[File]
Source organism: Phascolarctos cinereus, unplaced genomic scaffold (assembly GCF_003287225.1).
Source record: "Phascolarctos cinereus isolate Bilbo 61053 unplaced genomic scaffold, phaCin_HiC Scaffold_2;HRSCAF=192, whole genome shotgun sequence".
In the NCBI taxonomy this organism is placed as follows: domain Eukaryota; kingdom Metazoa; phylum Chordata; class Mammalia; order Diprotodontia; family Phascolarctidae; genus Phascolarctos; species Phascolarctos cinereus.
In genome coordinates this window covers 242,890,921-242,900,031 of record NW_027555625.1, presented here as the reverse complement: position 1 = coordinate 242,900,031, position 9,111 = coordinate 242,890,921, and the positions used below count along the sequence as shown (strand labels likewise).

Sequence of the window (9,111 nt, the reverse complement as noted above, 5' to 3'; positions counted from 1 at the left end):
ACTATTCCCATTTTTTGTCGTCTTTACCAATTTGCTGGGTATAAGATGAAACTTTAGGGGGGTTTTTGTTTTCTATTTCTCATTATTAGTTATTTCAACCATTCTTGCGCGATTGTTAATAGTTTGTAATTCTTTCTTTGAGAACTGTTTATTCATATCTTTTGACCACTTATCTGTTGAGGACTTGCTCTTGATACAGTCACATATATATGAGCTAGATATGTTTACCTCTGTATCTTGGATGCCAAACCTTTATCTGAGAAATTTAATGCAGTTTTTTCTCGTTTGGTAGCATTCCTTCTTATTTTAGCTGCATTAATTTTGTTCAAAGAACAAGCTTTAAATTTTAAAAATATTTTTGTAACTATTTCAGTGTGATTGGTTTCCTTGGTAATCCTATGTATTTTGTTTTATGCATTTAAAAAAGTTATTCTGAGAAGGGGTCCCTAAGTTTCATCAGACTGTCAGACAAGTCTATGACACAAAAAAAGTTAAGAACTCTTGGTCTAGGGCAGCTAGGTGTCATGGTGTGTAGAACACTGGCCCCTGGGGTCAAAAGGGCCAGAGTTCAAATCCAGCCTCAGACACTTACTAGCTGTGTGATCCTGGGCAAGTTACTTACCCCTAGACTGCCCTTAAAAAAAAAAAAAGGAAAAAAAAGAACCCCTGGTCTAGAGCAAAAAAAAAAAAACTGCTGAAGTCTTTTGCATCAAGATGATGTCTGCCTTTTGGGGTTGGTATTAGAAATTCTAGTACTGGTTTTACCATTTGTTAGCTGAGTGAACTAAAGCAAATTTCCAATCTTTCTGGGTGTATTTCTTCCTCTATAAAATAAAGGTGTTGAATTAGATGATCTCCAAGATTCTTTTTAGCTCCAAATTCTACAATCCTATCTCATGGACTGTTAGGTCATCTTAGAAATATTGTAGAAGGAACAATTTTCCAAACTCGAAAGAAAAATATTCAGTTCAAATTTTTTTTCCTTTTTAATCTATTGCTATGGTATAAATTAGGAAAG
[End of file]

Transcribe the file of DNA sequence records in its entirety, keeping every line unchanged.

Source organism: Phascolarctos cinereus, unplaced genomic scaffold (assembly GCF_003287225.1).
Source record: "Phascolarctos cinereus isolate Bilbo 61053 unplaced genomic scaffold, phaCin_HiC Scaffold_2;HRSCAF=192, whole genome shotgun sequence".
In the NCBI taxonomy this organism is placed as follows: domain Eukaryota; kingdom Metazoa; phylum Chordata; class Mammalia; order Diprotodontia; family Phascolarctidae; genus Phascolarctos; species Phascolarctos cinereus.
In genome coordinates this window covers 242,890,921-242,900,031 of record NW_027555625.1, presented here as the reverse complement: position 1 = coordinate 242,900,031, position 9,111 = coordinate 242,890,921, and the positions used below count along the sequence as shown (strand labels likewise).

Sequence of the window (9,111 nt, the reverse complement as noted above, 5' to 3'; positions counted from 1 at the left end):
ACTATTCCCATTTTTTGTCGTCTTTACCAATTTGCTGGGTATAAGATGAAACTTTAGGGGGGTTTTTGTTTTCTATTTCTCATTATTAGTTATTTCAACCATTCTTGCGCGATTGTTAATAGTTTGTAATTCTTTCTTTGAGAACTGTTTATTCATATCTTTTGACCACTTATCTGTTGAGGACTTGCTCTTGATACAGTCACATATATATGAGCTAGATATGTTTACCTCTGTATCTTGGATGCCAAACCTTTATCTGAGAAATTTAATGCAGTTTTTTCTCGTTTGGTAGCATTCCTTCTTATTTTAGCTGCATTAATTTTGTTCAAAGAACAAGCTTTAAATTTTAAAAATATTTTTGTAACTATTTCAGTGTGATTGGTTTCCTTGGTAATCCTATGTATTTTGTTTTATGCATTTAAAAAAGTTATTCTGAGAAGGGGTCCCTAAGTTTCATCAGACTGTCAGACAAGTCTATGACACAAAAAAAGTTAAGAACTCTTGGTCTAGGGCAGCTAGGTGTCATGGTGTGTAGAACACTGGCCCCTGGGGTCAAAAGGGCCAGAGTTCAAATCCAGCCTCAGACACTTACTAGCTGTGTGATCCTGGGCAAGTTACTTACCCCTAGACTGCCCTTAAAAAAAAAAAAAGGAAAAAAAAGAACCCCTGGTCTAGAGCAAAAAAAAAAAAACTGCTGAAGTCTTTTGCATCAAGATGATGTCTGCCTTTTGGGGTTGGTATTAGAAATTCTAGTACTGGTTTTACCATTTGTTAGCTGAGTGAACTAAAGCAAATTTCCAATCTTTCTGGGTGTATTTCTTCCTCTATAAAATAAAGGTGTTGAATTAGATGATCTCCAAGATTCTTTTTAGCTCCAAATTCTACAATCCTATCTCATGGACTGTTAGGTCATCTTAGAAATATTGTAGAAGGAACAATTTTCCAAACTCGAAAGAAAAATATTCAGTTCAAATTTTTTTTCCTTTTTAATCTATTGCTATGGTATAAATTAGGAAAG